Not everyone has great credit. If you’ve missed some payments or maxed out your cards, you may discover your credit score has suffered.
Regardless of why you have bad credit, a balance transfer may be one way to get back on track. It can save money on interest, shorten the repayment period and make it easier to manage your monthly bills. Of course, any balance transfer savings will vary depending on account usage and payment behavior.
If you aren’t sure what a balance transfer credit card is or how it can help you, keep reading for everything you need to know about transferring a balance when your credit is poor. Keep in mind, a balance transfer card isn’t going to be right for everyone and likely isn’t the best way to raise your credit score or pay off debt. Your better option could be to responsibly use a secured credit card as you continue to pay down your existing debt. In time, your credit score will improve.
How a balance transfer credit card can help people with bad credit
A balance transfer means you are taking money you owe – that is, the card balance – and moving it from one credit card to another. It’s a relatively easy process, and some credit cards don’t charge any interest on transferred balances for a year or more, though intro 0% balance transfer offers for people with poor credit are rare.
Still, for someone with bad credit, a balance transfer credit card can offer a number of benefits:
- Lower monthly payments: If you use a balance transfer card with a 0% APR (or really any APR lower than the one on the card with the balance), there is a good chance your minimum monthly payment will be lower than what you were paying on your previous credit card. This can free up money in your budget and make it easier to pay bills.
- Save money on interest: Beyond reducing your monthly payments, a lower or 0% APR balance transfer credit card can save you thousands of dollars in interest. For instance, let’s say you have a $10,000 balance on a card that charges 25% APR. If you transfer that balance to a 0% APR card, you could save $2,500 over the course of a year. Use the CardRatings.com balance transfer calculator to see how much you can save.
- Get out of debt faster: If you aren’t paying any interest, then the full amount of your payments are applied to the balance. That can help you get out of debt faster. To make the most of the lower APR, try to pay more than the minimum payment each month.
- Reduce your credit utilization When you open a new credit card, you instantly increase your amount of available credit and, therefore, reduce your credit utilization. Keeping your credit utilization low reflects positively on your credit score.
Will a balance transfer hurt my credit?
A balance transfer by itself shouldn’t affect your credit score. However, opening a new account with a balance transfer credit card can temporarily drop your score by a few points.
When you apply for a new account, most credit cards – but not all – will pull a copy of your credit report for review. Known as a hard inquiry, this can have a minor negative impact on your score.
Beyond that, a balance transfer could hurt your credit if you continue to spend on your old credit card. In that case, you may just end up deeper in debt than you were before the transfer took place.
On the other hand, if you use a balance transfer card wisely by not charging any additional purchases and paying down your existing balance, you could find that it helps give your credit score a boost as you pay off your debt and continue to reduce your credit utilization.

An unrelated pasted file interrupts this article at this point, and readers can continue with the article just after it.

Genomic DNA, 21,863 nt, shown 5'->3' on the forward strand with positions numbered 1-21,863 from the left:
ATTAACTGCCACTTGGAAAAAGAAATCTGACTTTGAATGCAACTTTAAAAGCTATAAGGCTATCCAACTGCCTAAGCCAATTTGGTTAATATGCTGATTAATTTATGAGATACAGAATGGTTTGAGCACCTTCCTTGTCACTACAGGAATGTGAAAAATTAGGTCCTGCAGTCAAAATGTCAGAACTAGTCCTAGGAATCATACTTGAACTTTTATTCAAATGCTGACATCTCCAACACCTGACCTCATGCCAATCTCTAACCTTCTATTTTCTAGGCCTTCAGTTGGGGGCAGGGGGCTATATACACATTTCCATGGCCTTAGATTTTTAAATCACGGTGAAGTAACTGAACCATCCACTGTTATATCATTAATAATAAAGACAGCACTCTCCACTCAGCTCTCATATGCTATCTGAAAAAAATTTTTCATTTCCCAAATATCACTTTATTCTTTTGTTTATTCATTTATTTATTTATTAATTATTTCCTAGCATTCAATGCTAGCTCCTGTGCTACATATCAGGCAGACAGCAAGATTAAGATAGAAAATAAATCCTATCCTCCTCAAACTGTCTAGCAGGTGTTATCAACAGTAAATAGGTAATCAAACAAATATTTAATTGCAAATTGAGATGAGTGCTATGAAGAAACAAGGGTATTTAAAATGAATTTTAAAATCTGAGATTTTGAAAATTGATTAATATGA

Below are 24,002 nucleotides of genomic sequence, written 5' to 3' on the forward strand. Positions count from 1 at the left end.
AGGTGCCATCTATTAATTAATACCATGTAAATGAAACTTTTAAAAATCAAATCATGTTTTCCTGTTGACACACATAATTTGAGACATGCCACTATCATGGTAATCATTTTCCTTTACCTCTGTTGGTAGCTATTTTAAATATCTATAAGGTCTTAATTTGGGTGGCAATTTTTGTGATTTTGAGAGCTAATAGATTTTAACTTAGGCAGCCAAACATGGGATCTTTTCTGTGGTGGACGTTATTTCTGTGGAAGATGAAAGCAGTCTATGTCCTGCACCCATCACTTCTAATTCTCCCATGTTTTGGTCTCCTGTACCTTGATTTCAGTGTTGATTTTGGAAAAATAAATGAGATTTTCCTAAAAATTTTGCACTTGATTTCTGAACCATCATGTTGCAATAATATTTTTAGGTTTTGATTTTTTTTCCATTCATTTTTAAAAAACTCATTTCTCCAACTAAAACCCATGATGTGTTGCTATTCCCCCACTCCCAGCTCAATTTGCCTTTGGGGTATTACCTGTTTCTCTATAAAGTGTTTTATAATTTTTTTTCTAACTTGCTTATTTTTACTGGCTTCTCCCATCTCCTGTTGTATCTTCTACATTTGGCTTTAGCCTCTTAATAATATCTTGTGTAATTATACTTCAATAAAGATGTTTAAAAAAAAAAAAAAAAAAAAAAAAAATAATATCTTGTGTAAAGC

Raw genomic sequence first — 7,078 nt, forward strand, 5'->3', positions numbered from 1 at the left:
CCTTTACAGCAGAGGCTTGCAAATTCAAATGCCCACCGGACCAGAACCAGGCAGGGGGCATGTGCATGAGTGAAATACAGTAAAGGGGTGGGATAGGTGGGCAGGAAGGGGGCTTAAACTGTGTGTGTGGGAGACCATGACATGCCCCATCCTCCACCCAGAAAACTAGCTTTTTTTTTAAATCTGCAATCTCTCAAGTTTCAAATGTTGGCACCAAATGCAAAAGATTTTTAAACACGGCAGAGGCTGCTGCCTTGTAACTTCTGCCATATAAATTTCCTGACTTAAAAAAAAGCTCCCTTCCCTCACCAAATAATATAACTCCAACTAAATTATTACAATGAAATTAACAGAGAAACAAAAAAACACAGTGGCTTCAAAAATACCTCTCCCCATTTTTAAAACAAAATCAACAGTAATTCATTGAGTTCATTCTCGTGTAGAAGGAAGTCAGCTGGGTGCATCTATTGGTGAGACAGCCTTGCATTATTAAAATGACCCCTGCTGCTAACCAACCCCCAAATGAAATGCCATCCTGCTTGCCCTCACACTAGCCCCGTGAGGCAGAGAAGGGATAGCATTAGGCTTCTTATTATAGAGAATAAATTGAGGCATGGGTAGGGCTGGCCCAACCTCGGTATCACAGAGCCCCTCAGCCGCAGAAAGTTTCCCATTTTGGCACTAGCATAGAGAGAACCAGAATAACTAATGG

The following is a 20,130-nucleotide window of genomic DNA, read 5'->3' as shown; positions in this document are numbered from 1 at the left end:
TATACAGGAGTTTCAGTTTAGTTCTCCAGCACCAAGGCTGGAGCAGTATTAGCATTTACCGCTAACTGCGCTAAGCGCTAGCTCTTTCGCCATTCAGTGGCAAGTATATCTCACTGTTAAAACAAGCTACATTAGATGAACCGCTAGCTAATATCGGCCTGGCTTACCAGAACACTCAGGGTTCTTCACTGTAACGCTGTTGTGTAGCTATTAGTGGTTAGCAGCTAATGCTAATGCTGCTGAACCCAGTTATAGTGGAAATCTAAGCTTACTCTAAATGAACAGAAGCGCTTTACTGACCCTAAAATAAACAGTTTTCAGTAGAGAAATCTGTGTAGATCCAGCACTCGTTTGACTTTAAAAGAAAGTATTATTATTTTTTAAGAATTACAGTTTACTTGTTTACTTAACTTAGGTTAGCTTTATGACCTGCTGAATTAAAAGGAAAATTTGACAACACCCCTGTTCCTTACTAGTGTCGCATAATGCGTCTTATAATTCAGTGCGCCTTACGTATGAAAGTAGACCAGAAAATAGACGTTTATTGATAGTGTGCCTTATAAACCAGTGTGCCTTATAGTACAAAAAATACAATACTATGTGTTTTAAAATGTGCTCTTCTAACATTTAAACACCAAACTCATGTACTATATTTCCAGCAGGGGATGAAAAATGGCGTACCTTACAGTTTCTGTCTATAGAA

Balance transfer cards for bad credit
The best balance transfer credit cards – generally, that is those that offer an intro 0% APR period – are only for those with good or excellent credit. In fact, many cards for people with poor/limited credit don’t offer any kind of balance transfer option, let alone one at a lower APR. However, the Discover card below is one option to consider.
Alternatives to a balance transfer if you have bad credit
Even if you do find a card that offers a favorable balance transfer option, there’s always a chance that you may not be approved. In that case, you may want to try one of the following strategies.
Use a debt consolidation loan: Applying for a personal loan offers another avenue to save money and get out of debt more quickly. Unlike credit cards, loans have a set repayment schedule, which means you have a fixed monthly payment for a specific number of months.
Build your credit: If you have trouble getting approved for a credit card or loan, you can use a secured credit card or a credit builder account to increase your score. Making timely payments and reducing your debt can also improve your chances of getting a balance transfer credit card in the future.
Become an authorized user: If someone you trust and who is responsible with their credit cards is willing to make you an authorized user, it could help you build your credit. This won’t directly help you pay down your existing debt, but anything that increases your credit score will help you secure better terms for your own financial products – even a balance transfer card – in the future.
Should you do a balance transfer with bad credit?
If you are serious about getting out of debt and can commit to not running up a new balance on your old credit card, applying for a balance transfer credit card can be a good choice. It’s a convenient way to consolidate debt, save on interest and minimize the number of payments you have to make each month.
However, if you tend to overspend and think you might be tempted to continue using your old card, you may want to work on creating and sticking to a budget before making a balance transfer.
Once you are ready, the next step is to read about how to do a balance transfer.